Many folks find that when they switch to CO2 mist, they have almost too much pearling, intense growth etc and algae makes a hasty retreat.
Other folks appear not to have much luck, but it might be they have not set the tank up right etc, not adding enough CO2, have other confounding issues with their independent variables etc.

Yes, it is ideal I would think to have CO2 come on about 1/2 hour before the lights come on. Then shut off about 30-60 minutes before the lights go off.

That way, as soon as the lights come on, the plants have plenty of CO2 and get going right away.


You might try the glass air bubble method to see.
I would also suggest looking at the DIY internal venturi diffuser I designed, it acts like the glass a little bit.

If you place the downward firing gas mist diffuser above a plant, it will grow very intensely compared to a similar plant on the other side of say a 4 ft long tank.

Now the pH will be the same throughout the tank mind you, but the growth will be different.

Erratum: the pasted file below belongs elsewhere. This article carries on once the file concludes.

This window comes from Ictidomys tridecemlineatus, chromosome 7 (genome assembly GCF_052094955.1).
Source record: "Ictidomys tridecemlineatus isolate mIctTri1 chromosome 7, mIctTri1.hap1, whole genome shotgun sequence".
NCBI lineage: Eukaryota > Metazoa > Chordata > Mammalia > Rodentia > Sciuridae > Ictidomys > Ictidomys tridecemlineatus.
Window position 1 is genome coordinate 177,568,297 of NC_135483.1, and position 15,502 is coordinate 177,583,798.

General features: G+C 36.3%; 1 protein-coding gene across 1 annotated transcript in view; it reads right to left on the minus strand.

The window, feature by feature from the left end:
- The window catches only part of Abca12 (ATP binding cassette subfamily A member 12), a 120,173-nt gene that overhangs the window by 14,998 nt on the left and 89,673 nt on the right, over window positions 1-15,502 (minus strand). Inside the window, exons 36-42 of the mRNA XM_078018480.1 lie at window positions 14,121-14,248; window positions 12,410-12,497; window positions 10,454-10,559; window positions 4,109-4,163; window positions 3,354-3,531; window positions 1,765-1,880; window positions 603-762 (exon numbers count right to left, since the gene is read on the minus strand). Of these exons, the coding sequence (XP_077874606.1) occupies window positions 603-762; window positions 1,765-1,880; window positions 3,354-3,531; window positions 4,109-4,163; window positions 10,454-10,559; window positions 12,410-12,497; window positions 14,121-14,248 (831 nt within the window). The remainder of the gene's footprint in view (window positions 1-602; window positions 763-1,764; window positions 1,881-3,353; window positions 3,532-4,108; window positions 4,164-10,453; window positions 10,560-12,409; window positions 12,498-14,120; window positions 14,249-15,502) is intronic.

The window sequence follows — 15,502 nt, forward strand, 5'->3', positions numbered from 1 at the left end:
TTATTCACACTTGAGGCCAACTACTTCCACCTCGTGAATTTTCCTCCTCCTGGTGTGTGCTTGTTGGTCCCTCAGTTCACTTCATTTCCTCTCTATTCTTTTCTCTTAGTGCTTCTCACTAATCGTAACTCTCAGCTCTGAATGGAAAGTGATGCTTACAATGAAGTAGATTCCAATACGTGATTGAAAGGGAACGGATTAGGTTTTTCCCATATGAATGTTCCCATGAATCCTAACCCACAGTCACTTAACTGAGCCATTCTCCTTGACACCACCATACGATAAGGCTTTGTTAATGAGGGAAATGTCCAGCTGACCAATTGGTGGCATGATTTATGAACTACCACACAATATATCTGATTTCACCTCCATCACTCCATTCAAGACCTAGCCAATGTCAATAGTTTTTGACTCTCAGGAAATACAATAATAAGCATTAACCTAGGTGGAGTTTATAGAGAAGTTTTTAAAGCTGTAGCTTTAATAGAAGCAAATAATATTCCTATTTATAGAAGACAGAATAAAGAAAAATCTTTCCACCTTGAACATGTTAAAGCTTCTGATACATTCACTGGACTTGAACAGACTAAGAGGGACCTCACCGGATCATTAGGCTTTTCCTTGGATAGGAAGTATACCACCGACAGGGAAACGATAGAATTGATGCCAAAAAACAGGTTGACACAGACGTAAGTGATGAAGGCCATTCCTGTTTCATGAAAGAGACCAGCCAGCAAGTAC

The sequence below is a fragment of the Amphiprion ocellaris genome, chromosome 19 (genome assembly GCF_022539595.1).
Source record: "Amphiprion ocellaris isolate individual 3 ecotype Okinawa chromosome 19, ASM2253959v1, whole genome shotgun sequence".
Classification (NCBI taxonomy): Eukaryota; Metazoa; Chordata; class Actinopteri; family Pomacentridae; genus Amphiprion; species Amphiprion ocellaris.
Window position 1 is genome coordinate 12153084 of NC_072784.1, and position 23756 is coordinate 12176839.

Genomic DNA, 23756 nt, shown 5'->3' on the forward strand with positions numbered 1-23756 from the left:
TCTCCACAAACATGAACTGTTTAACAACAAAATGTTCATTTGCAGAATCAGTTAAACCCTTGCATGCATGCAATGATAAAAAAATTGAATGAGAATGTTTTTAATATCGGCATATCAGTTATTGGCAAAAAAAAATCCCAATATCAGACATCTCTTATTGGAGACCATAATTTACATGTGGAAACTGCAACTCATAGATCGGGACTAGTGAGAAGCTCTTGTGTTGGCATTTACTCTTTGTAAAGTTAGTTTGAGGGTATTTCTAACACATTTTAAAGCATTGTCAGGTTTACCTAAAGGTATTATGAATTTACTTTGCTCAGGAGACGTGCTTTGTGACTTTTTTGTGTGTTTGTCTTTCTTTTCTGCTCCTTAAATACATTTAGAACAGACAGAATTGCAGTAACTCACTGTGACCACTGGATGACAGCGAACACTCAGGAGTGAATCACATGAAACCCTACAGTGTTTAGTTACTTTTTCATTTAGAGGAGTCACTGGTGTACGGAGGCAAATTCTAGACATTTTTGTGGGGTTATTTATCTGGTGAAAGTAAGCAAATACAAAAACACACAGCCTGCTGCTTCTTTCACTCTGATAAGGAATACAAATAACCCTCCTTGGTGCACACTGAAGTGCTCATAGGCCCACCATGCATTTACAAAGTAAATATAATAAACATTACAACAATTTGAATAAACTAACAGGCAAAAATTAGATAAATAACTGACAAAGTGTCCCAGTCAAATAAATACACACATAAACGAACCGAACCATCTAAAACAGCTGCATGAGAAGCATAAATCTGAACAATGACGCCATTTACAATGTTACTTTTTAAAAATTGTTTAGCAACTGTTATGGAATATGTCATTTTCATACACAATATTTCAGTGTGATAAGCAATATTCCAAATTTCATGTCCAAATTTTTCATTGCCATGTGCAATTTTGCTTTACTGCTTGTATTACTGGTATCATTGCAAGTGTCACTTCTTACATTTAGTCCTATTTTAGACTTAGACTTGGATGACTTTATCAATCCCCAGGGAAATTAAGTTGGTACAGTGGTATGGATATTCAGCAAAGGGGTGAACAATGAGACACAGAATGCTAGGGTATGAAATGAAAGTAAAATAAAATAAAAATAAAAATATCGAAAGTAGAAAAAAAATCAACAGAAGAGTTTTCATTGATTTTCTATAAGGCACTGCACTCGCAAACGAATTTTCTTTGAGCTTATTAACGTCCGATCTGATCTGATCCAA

So the dissolved CO2 is fairly even, but the gas phase is the main difference in the treatments.

There are many designs you might try out here, but proving them will generally require a DO meter and relate that to growth rates.

Regards,
Tom Barr
 

cousinkenni

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May 18, 2005
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Hi Tom and others,

It is funny that I came across this thread for the first time today. Last week I was looking at my two 10g rotala tanks and I noticed a huge increase in pearling after doing my normal 90% water changes on the (left) rotala tank. Although this left tank pearls during the day, after a water change the tanks pearls like crazy. The right tank will also increase in pearling, but not as much because it already pearls like crazy. [by the way Tom, the one I was having trouble with (the left one) I ripped down, vacumed the gravel, cleaned the filter, replanted and now it is doing way better, still not up to its potential, but way better]